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  • The X files - an XML Xperience

    Kennedy, D.; Lance, M. (2001)

    Conference paper
    Christchurch Polytechnic Institute of Technology, Te Wānanga Ōtautahi

    XML – eXtensible Markup Language. A way to markup a document for content. A standard for data interchange that is being used for B2B transactions. XML is designed for use with data-centric documents. Williams et al, 2000 describe a method for mapping a RDBMS structure to an XML DTD. A non-trivial realworld example was selected, that of course outlines. A RDBMS was designed for course outlines and the structure mapped to a DTD. The DTD plus a sample document was initially validated using Internet Explorer. It was further checked using an on-line validator. The DTD was subsequently revised in line with guidelines for good XML.

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  • Analysis of results in simulation and modeling of CDMA systems

    Kolahi, Samad (2007-07-01)

    Conference paper
    Unitec

    In this paper, using discrete event stochastic simulation by batch-means, new results have been obtained by analysing the sensitivity of CDMA blocking probability for a given traffic load against various number of calls per batch and confidence intervals. It is found that for the system under study one long simulation with one million call arrivals produce approximately 99% confidence in results while it needs 100,000 calls to achieve 95% confidence. For system under study and with 27 Erlang of traffic, the blocking probability is 0.0202 with 99% confidence and 0.0192 with 95% confidence. The impact of warm-up period on CDMA simulation is discussed. Situation with three tiers of neighbouring cells are considered when mobile compares three base stations and chooses the base station with the strongest signal.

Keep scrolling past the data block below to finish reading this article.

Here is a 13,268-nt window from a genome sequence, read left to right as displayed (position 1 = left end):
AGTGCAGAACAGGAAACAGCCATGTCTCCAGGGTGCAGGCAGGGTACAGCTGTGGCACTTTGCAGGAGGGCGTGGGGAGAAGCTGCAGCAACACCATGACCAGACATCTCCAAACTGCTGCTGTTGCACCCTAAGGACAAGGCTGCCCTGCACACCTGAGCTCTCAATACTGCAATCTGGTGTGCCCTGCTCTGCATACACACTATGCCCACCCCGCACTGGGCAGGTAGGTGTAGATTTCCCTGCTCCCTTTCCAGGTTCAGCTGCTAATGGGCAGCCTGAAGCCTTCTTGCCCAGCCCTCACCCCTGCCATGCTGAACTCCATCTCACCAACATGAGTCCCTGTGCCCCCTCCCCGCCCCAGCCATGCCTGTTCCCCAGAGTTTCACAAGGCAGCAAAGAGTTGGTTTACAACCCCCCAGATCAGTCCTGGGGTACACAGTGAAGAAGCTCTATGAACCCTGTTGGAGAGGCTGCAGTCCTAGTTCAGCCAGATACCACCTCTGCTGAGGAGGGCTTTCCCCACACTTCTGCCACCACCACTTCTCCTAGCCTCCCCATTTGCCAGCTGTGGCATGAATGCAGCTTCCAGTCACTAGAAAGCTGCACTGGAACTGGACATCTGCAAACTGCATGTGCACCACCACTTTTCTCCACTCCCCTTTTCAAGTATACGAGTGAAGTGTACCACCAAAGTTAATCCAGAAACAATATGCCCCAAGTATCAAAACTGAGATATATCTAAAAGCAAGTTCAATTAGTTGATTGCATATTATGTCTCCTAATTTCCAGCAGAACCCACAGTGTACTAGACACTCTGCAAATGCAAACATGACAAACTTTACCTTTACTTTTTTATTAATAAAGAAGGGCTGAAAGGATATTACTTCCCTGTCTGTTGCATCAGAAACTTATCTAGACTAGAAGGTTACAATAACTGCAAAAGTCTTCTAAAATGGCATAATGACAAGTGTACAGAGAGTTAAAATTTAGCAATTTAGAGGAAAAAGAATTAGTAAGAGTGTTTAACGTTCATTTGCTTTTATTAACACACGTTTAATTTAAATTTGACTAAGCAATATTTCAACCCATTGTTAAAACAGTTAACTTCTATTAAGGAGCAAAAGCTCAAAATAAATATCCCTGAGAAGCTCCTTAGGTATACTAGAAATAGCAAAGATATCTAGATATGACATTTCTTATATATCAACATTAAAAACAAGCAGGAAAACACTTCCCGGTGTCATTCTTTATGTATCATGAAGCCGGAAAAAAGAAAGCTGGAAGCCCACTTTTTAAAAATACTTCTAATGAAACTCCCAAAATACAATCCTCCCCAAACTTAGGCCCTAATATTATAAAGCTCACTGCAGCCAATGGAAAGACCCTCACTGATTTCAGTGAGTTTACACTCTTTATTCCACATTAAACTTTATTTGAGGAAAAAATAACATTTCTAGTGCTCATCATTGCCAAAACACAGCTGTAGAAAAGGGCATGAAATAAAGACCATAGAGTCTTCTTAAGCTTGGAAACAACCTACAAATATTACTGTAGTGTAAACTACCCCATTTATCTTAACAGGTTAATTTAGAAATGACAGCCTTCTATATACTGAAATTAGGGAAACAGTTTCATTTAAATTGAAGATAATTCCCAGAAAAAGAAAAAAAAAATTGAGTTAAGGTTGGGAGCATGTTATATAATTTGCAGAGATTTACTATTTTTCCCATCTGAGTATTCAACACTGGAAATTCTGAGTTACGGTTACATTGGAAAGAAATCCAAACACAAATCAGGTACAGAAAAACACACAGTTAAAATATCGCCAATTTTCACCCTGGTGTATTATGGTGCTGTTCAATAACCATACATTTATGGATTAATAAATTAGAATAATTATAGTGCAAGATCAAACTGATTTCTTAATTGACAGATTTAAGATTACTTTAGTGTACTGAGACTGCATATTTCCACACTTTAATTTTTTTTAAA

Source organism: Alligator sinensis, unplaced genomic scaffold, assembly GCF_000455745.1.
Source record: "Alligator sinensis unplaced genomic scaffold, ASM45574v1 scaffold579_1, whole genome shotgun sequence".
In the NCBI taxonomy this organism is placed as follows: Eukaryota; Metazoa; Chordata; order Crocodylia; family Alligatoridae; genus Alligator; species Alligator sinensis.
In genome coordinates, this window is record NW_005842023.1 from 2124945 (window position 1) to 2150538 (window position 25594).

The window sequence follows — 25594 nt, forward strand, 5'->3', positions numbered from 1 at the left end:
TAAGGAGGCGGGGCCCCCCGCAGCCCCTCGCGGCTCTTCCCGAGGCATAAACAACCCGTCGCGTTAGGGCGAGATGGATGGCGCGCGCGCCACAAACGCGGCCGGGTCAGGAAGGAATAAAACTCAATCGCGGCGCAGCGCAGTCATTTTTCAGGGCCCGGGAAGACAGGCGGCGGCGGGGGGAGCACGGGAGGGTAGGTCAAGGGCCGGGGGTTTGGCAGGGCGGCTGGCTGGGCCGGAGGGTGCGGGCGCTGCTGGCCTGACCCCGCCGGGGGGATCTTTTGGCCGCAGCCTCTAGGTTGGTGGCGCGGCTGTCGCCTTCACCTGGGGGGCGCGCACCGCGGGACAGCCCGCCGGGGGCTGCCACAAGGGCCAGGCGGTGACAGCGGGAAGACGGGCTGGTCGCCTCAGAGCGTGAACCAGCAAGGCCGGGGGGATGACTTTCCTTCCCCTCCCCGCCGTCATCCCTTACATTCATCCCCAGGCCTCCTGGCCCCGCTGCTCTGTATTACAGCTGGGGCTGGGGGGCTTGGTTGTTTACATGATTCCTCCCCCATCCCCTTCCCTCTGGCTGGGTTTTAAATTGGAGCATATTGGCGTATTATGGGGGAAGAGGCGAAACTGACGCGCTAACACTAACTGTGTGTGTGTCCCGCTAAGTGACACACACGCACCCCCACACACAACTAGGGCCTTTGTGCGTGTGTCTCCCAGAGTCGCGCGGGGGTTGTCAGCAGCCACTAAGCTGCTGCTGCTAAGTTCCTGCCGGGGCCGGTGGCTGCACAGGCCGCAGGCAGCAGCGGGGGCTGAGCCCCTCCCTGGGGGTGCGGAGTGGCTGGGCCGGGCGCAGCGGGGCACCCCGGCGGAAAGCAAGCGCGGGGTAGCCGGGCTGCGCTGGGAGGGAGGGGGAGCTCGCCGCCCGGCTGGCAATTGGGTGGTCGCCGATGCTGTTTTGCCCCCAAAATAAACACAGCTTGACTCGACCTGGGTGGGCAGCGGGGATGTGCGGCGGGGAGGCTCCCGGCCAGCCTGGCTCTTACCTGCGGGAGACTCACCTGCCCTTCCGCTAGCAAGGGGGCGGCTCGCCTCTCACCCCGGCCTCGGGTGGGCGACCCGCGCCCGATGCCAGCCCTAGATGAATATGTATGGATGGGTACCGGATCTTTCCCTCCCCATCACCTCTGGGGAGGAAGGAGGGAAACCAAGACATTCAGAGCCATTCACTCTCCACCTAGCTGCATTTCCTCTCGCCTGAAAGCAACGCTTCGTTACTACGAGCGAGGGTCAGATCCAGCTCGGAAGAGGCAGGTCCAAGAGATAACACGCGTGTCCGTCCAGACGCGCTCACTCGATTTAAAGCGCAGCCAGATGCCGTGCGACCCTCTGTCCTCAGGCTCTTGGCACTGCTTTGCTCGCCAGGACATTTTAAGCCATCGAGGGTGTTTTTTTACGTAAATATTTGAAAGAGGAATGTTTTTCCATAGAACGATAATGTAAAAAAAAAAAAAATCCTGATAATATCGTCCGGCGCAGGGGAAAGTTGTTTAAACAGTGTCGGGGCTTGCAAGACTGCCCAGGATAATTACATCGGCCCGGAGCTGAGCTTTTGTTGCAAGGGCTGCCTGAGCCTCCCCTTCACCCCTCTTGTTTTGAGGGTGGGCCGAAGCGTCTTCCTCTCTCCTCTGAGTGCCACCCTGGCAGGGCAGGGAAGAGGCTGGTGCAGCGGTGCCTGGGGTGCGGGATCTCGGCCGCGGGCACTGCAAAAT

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  • Sharing Building Information using the IFC Data Model for FDS Fire Simulation

    Dimyadi, Johannes; Spearpoint, M.; Amor, R. (2008)

    Conference paper
    Unitec

    This paper describes part of a research project that looks into the potential and challenge of using the Industry Foundation Classes (IFC) open standard building information model in fire engineering design. In particular the paper describes work undertaken to share building geometry and other information with the Fire Dynamics Simulator (FDS) fire simulation model. A commercially available building information modeling (BIM) authoring application has been used to create building geometries and export IFC data files. A web-based conversion tool has been created to generate FDS input data given the output from a dedicated fire engineering IFC parser tool. The capabilities and outcome of data sharing process is illustrated in this paper using a simple test case building.

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  • The impact of wireless LAN security on performance for different windows operating systems

    Kolahi, Samad; Narayan, Shaneel; Nguyen, Du D.T.; Sunarto, Yonathan; Mani, Paul (2008-07-09)

    Conference paper
    Unitec

    This paper investigates the impact of various encryption techniques (WEP-64, WEP-128 and WPA) on performance of wireless LANs for Windows operating systems (Windows Server 2003, Windows XP and Windows Vista) and for both TCP and UDP protocols. The parameters considered are throughput and response time. The results indicate that security mechanism does influence the wireless performance and different operating systems provide various results.

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  • Performance evaluation of virtual private network protocols in Windows 2003 environment

    Narayan, Shaneel; Kolahi, Samad; Brooking, Kris; de Vere, Simon (2008-12-20)

    Conference paper
    Unitec